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Reclaiming Spaces: One Farmers Market at a Time

The Ferry Building dominated the busy port as a main boat terminus. As cars and highways became more popular, the terminal went into disrepair. Now, farmers and vendors have revived the space, making the Ferry Plaza Farmers Market one of California’s most famous farmers markets. Photo courtesy of Jim Forest.

The Ferry Building dominated the busy port as a main boat terminus. As cars and highways became more popular, the terminal went into disrepair. Now, farmers and vendors have revived the space, making the Ferry Plaza Farmers Market one of California’s most famous farmers markets. Photo courtesy of Jim Forest.

At the DeKalb Market in Brooklyn, N.Y., the farmers market is nestled among other vendors including artists, craftsmen, and chefs all housed within colorful shipping containers.  Repurposed shipping containers are housing farmers markets on undeveloped lots in, Boston and Raleigh as well. Photo courtesy of Leonel Lima Ponce

At the DeKalb Market in Brooklyn, N.Y., the farmers market is nestled among other vendors including artists, craftsmen, and chefs all housed within colorful shipping containers. Repurposed shipping containers are housing farmers markets on undeveloped lots in, Boston and Raleigh as well. Photo courtesy of Leonel Lima Ponce

Consumer demand for local food is driving the expansion of farmers markets into places of all shapes, sizes, and locations. Ferry terminals, train depots, grain mills and shipping containers all can, and are, housing farmers markets across the country.  There are 8,268 markets listed in the USDA’s National Farmers Market Directory, a 76 percent increase since 2008.  Managed by USDA’s Agricultural Marketing Service, the directory listings reflect continued growth and demand in every region of the country. Today farmers markets are as diverse as the communities they serve and can be found in unique rural and urban spaces across the country.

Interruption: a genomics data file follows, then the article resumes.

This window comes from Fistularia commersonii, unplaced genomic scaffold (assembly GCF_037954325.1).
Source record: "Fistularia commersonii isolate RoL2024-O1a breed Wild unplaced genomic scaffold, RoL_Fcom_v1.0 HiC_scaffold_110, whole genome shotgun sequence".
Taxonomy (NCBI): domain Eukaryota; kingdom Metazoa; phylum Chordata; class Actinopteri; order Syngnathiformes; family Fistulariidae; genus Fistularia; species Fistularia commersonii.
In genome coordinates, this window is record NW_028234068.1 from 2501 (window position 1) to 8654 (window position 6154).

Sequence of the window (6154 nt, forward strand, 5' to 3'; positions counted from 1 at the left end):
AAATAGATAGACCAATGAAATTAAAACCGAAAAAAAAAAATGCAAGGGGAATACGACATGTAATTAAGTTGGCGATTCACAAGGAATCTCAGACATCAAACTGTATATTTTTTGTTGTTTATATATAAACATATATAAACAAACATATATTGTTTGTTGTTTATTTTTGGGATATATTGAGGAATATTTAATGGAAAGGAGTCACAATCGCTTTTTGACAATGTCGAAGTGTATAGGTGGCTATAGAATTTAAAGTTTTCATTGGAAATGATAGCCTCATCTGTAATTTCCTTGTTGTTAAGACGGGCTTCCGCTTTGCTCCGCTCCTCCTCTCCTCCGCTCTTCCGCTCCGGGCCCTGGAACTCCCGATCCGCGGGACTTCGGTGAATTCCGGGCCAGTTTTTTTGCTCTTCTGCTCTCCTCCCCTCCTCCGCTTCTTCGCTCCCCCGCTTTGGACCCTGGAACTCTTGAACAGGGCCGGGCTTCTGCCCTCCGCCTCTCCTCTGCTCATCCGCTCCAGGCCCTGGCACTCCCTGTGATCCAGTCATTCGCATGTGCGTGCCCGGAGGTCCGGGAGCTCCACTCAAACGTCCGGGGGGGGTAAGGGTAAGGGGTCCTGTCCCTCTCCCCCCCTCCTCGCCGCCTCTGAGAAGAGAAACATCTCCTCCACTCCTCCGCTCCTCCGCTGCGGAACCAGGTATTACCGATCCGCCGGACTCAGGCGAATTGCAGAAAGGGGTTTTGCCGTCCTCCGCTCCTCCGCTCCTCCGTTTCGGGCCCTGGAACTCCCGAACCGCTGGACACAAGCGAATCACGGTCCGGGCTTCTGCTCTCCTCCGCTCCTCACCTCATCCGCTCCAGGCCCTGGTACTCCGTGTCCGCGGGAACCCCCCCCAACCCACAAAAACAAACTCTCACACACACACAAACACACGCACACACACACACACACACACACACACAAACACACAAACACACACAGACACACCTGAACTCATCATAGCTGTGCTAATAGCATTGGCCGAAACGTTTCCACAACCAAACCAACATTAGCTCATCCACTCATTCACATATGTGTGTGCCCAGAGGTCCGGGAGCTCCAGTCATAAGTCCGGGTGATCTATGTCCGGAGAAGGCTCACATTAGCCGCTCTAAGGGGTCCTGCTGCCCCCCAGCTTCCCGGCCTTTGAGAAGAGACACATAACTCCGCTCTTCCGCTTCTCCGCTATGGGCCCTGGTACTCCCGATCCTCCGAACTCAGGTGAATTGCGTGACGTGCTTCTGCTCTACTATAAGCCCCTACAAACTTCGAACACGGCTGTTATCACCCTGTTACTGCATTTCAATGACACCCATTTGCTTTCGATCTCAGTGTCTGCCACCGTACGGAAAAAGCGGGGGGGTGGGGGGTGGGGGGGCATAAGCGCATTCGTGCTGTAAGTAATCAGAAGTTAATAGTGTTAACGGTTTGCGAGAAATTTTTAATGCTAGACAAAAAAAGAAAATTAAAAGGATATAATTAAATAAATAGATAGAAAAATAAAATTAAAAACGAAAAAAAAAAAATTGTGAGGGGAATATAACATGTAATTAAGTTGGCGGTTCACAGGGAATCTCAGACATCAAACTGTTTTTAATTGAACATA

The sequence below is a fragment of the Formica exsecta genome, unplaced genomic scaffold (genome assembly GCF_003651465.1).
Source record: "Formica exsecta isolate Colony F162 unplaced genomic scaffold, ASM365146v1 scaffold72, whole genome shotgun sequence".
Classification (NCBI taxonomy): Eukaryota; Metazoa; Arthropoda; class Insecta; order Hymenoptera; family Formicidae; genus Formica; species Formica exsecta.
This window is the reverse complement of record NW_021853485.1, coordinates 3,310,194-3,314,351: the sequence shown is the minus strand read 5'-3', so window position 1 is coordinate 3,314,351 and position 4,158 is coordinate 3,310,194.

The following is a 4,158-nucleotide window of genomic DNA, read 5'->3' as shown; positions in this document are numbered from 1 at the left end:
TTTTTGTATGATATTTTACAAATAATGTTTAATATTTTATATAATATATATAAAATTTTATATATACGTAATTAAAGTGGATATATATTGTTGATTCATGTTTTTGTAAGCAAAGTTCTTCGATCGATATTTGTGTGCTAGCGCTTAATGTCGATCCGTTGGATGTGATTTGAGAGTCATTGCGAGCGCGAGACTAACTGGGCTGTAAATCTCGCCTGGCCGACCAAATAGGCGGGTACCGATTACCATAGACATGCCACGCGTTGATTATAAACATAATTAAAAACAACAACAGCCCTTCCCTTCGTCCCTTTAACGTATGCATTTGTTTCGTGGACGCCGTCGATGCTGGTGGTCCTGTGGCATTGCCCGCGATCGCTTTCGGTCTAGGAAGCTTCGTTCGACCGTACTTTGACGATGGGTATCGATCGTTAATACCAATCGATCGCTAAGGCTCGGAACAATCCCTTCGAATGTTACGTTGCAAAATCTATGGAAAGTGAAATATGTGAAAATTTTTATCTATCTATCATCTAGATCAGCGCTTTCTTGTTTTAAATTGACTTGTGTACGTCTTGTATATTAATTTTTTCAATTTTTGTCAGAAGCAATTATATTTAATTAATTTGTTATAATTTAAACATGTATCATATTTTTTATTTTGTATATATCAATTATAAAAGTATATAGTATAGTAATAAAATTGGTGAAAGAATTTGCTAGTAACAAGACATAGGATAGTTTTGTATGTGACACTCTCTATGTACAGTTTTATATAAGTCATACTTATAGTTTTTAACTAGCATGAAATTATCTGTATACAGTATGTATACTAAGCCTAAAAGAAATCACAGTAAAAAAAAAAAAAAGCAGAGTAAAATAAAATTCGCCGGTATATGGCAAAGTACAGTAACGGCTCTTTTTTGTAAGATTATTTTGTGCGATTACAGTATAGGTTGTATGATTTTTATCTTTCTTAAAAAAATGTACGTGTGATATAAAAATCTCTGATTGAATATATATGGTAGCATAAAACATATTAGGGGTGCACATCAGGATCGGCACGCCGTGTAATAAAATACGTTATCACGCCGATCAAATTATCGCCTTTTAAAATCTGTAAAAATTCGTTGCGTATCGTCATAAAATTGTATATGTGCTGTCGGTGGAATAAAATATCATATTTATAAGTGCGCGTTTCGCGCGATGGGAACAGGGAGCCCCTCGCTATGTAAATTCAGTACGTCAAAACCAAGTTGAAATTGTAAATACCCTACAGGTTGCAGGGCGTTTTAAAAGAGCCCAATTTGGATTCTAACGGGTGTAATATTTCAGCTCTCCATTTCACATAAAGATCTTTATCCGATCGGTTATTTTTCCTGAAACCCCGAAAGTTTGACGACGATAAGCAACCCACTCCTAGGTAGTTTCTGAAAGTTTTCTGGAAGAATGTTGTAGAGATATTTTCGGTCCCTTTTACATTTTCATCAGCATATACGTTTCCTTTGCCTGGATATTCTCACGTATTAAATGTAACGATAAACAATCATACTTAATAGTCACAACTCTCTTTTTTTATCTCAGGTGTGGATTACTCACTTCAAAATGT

Built in 1903, the Southern Railways Station in Knoxville, Tenn., was a symbol of America’s great railroad heritage. The terminal is listed on the National Register of Historic Places for its late 19th century architecture and its prominent role in Tennessee railroad industry.  Today, the main building has been repurposed into office spaces and a banquet hall that hosts a winter farmers market.  Last winter, the depot hosted its first market, offering 30 vendors an opportunity to extend their season and continue the tradition of celebrating Knoxville’s heritage.

From land to water, transportation hubs are a favorite way to repurpose farmers markets.  Throughout San Francisco’s history, ferries crisscrossed the Bay and connected one part of the city to another.  The Ferry Building dominated the busy port as a main boat terminus. As cars and highways became more popular, the terminal went into disrepair. Now, farmers and vendors have revived the space, making the Ferry Plaza Farmers Market one of California’s most famous farmers markets.

The water-powered mill in Chester Springs, Penn., was a symbol of the area’s manufacturing prowess throughout the 1800’s.  However, the building became obsolete as technology evolved.  In 2004, the Mill at Anselma restored the space, and the millstones once again milled flour for the first time in seven decades.  The grounds now host a weekly farmers market as well as lectures and special events. The Mill is a destination for area history buffs as well as market customers. 

In addition to creatively reclaiming buildings, farmers markets are also reclaiming vacant spaces.  At the DeKalb Market in Brooklyn, N.Y., the farmers market is nestled among other vendors including artists, craftsmen, and chefs all housed within colorful shipping containers.  Repurposed shipping containers are housing farmers markets on undeveloped lots in, Boston and Raleigh as well.

This week, we celebrate farmers markets during National Farmers Market Week, recognizing the creative spirit these markets embody.  From changing vacant lots to vibrant spaces to renovating historic landmarks offering new opportunities for food entrepreneurs, farmers markets are connecting farmers and customers.   Use the USDA Farmers Market Directory to find a farmers market near you and enjoy the space as much as the food.

If you are a manger of a farmers market, community-supported agriculture (CSA), food hub, or on-farm establishment looking to get connected with your customers, add or update your listing in USDA’s Local Food Directories at: http://www.usdalocalfooddirectories.com.

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